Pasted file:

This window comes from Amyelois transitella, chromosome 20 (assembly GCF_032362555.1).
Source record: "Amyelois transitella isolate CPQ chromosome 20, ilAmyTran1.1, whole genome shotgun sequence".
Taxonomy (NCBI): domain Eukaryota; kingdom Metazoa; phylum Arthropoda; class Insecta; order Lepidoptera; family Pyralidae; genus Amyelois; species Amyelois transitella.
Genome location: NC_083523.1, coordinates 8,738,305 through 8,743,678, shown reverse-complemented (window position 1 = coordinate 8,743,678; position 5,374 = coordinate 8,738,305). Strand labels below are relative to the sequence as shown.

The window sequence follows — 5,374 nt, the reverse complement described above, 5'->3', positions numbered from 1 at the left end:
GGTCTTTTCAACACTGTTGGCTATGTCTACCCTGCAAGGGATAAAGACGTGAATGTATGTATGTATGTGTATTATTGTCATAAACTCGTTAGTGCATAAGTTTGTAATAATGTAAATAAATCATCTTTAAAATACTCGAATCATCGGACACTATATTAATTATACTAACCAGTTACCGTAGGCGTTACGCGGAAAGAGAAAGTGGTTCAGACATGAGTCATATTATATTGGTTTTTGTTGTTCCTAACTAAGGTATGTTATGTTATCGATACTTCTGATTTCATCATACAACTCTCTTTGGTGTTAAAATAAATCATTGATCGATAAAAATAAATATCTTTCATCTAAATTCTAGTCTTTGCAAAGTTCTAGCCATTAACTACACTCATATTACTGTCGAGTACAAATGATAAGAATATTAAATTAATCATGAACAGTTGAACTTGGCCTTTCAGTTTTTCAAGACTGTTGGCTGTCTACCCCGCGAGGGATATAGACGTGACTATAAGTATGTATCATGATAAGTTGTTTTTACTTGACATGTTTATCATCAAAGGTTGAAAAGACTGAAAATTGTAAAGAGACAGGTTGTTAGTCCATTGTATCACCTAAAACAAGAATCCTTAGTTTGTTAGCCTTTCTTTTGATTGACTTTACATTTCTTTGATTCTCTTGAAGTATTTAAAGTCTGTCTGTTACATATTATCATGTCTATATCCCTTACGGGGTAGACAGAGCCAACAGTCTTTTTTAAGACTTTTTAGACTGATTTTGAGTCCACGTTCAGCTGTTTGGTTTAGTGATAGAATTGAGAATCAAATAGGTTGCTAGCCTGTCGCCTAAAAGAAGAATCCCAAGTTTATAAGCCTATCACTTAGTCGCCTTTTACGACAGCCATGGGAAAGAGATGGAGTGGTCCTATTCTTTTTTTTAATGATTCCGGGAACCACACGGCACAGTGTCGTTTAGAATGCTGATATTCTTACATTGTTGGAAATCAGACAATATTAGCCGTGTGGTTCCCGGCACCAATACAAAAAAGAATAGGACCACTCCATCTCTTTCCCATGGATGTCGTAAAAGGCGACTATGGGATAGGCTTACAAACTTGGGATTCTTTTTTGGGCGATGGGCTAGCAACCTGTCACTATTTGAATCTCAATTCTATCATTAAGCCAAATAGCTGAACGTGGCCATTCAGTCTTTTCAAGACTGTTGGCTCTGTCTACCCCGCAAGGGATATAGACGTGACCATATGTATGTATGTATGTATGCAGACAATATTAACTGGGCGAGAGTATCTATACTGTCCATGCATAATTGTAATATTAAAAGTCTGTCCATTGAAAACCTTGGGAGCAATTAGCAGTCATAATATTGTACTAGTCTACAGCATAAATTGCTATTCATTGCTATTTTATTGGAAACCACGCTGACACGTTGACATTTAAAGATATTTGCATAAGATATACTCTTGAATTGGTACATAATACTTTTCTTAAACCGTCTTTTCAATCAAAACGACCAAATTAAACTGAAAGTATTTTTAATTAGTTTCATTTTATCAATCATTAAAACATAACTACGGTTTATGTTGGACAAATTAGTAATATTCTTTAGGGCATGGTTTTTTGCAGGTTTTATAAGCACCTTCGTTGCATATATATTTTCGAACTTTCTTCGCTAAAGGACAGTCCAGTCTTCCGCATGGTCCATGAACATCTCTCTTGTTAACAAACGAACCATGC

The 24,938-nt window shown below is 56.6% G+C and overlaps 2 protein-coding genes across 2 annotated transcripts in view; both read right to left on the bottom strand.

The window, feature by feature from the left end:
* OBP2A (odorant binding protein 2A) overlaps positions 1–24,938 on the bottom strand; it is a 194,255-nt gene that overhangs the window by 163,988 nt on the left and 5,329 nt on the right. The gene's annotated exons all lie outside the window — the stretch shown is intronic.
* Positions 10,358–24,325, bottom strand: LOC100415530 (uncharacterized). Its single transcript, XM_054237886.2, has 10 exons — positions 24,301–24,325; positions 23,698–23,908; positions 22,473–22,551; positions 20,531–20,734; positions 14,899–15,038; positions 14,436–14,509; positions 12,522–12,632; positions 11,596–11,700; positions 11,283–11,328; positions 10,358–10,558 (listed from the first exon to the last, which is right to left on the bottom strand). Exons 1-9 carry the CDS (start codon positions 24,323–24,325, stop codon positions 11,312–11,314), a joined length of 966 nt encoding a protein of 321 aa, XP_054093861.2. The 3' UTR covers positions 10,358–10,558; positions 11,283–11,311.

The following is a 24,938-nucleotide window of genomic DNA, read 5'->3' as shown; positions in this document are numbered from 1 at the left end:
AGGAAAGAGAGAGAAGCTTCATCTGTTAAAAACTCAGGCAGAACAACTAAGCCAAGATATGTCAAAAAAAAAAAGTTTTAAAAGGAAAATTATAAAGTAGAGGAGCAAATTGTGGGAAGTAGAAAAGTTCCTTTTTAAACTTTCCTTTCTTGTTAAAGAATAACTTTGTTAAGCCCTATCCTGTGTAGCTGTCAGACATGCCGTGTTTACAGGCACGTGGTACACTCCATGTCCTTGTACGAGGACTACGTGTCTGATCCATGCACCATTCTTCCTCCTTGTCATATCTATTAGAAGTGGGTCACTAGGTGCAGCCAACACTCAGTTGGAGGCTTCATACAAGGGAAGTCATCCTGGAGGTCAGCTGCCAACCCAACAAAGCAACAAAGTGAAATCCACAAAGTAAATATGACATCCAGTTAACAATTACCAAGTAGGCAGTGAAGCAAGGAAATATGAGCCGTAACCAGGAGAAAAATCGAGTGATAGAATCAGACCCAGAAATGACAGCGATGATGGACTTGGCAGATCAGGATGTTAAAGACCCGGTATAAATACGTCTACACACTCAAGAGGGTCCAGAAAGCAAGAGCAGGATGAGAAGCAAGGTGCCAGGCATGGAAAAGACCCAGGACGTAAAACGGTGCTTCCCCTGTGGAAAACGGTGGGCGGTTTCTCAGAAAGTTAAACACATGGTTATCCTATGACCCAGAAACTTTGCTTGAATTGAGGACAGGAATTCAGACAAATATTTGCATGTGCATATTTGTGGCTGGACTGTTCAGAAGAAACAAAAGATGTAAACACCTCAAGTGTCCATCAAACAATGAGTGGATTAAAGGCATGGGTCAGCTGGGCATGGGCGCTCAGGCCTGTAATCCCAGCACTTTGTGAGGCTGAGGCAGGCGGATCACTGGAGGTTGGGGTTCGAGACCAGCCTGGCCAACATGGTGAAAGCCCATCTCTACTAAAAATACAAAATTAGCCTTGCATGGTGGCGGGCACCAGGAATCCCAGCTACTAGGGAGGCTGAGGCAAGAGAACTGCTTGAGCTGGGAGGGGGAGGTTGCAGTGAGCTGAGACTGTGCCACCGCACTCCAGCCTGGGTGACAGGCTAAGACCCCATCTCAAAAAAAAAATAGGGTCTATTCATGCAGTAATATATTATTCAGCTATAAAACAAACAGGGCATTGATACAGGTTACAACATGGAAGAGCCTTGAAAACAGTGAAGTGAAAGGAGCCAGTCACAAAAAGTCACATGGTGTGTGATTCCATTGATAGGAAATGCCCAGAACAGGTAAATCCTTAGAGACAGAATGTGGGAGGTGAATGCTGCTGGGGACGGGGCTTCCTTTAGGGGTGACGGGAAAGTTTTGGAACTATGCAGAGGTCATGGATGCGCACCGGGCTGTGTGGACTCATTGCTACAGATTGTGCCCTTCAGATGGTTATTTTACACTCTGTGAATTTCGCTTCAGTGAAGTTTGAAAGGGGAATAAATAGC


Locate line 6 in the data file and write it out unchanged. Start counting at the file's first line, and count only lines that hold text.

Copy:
GGTCTTTTCAACACTGTTGGCTATGTCTACCCTGCAAGGGATAAAGACGTGAATGTATGTATGTATGTGTATTATTGTCATAAACTCGTTAGTGCATAAGTTTGTAATAATGTAAATAAATCATCTTTAAAATACTCGAATCATCGGACACTATATTAATTATACTAACCAGTTACCGTAGGCGTTACGCGGAAAGAGAAAGTGGTTCAGACATGAGTCATATTATATTGGTTTTTGTTGTTCCTAACTAAGGTATGTTATGTTATCGATACTTCTGATTTCATCATACAACTCTCTTTGGTGTTAAAATAAATCATTGATCGATAAAAATAAATATCTTTCATCTAAATTCTAGTCTTTGCAAAGTTCTAGCCATTAACTACACTCATATTACTGTCGAGTACAAATGATAAGAATATTAAATTAATCATGAACAGTTGAACTTGGCCTTTCAGTTTTTCAAGACTGTTGGCTGTCTACCCCGCGAGGGATATAGACGTGACTATAAGTATGTATCATGATAAGTTGTTTTTACTTGACATGTTTATCATCAAAGGTTGAAAAGACTGAAAATTGTAAAGAGACAGGTTGTTAGTCCATTGTATCACCTAAAACAAGAATCCTTAGTTTGTTAGCCTTTCTTTTGATTGACTTTACATTTCTTTGATTCTCTTGAAGTATTTAAAGTCTGTCTGTTACATATTATCATGTCTATATCCCTTACGGGGTAGACAGAGCCAACAGTCTTTTTTAAGACTTTTTAGACTGATTTTGAGTCCACGTTCAGCTGTTTGGTTTAGTGATAGAATTGAGAATCAAATAGGTTGCTAGCCTGTCGCCTAAAAGAAGAATCCCAAGTTTATAAGCCTATCACTTAGTCGCCTTTTACGACAGCCATGGGAAAGAGATGGAGTGGTCCTATTCTTTTTTTTAATGATTCCGGGAACCACACGGCACAGTGTCGTTTAGAATGCTGATATTCTTACATTGTTGGAAATCAGACAATATTAGCCGTGTGGTTCCCGGCACCAATACAAAAAAGAATAGGACCACTCCATCTCTTTCCCATGGATGTCGTAAAAGGCGACTATGGGATAGGCTTACAAACTTGGGATTCTTTTTTGGGCGATGGGCTAGCAACCTGTCACTATTTGAATCTCAATTCTATCATTAAGCCAAATAGCTGAACGTGGCCATTCAGTCTTTTCAAGACTGTTGGCTCTGTCTACCCCGCAAGGGATATAGACGTGACCATATGTATGTATGTATGTATGCAGACAATATTAACTGGGCGAGAGTATCTATACTGTCCATGCATAATTGTAATATTAAAAGTCTGTCCATTGAAAACCTTGGGAGCAATTAGCAGTCATAATATTGTACTAGTCTACAGCATAAATTGCTATTCATTGCTATTTTATTGGAAACCACGCTGACACGTTGACATTTAAAGATATTTGCATAAGATATACTCTTGAATTGGTACATAATACTTTTCTTAAACCGTCTTTTCAATCAAAACGACCAAATTAAACTGAAAGTATTTTTAATTAGTTTCATTTTATCAATCATTAAAACATAACTACGGTTTATGTTGGACAAATTAGTAATATTCTTTAGGGCATGGTTTTTTGCAGGTTTTATAAGCACCTTCGTTGCATATATATTTTCGAACTTTCTTCGCTAAAGGACAGTCCAGTCTTCCGCATGGTCCATGAACATCTCTCTTGTTAACAAACGAACCATGC